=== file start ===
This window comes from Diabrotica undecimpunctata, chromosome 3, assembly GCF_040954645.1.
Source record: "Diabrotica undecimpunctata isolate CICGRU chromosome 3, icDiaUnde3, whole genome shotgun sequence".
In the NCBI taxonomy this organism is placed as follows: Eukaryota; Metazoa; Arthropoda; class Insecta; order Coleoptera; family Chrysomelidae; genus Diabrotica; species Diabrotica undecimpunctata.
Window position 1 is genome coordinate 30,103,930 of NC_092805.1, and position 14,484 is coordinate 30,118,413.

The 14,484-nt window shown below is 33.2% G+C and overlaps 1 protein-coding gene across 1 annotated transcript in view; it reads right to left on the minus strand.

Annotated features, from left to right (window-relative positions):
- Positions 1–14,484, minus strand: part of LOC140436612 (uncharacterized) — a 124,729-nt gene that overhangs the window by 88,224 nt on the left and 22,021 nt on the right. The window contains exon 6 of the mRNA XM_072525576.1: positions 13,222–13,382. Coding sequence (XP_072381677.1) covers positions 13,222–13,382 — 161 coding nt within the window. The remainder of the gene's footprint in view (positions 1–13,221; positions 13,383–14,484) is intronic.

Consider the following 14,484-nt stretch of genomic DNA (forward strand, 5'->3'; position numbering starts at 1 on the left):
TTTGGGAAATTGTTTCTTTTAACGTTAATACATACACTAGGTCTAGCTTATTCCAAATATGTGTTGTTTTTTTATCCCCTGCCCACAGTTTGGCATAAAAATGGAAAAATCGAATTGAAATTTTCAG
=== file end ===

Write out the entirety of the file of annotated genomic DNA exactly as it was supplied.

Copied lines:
This window comes from Diabrotica undecimpunctata, chromosome 3, assembly GCF_040954645.1.
Source record: "Diabrotica undecimpunctata isolate CICGRU chromosome 3, icDiaUnde3, whole genome shotgun sequence".
In the NCBI taxonomy this organism is placed as follows: Eukaryota; Metazoa; Arthropoda; class Insecta; order Coleoptera; family Chrysomelidae; genus Diabrotica; species Diabrotica undecimpunctata.
Window position 1 is genome coordinate 30,103,930 of NC_092805.1, and position 14,484 is coordinate 30,118,413.

The 14,484-nt window shown below is 33.2% G+C and overlaps 1 protein-coding gene across 1 annotated transcript in view; it reads right to left on the minus strand.

Annotated features, from left to right (window-relative positions):
- Positions 1–14,484, minus strand: part of LOC140436612 (uncharacterized) — a 124,729-nt gene that overhangs the window by 88,224 nt on the left and 22,021 nt on the right. The window contains exon 6 of the mRNA XM_072525576.1: positions 13,222–13,382. Coding sequence (XP_072381677.1) covers positions 13,222–13,382 — 161 coding nt within the window. The remainder of the gene's footprint in view (positions 1–13,221; positions 13,383–14,484) is intronic.

Consider the following 14,484-nt stretch of genomic DNA (forward strand, 5'->3'; position numbering starts at 1 on the left):
TTTGGGAAATTGTTTCTTTTAACGTTAATACATACACTAGGTCTAGCTTATTCCAAATATGTGTTGTTTTTTTATCCCCTGCCCACAGTTTGGCATAAAAATGGAAAAATCGAATTGAAATTTTCAG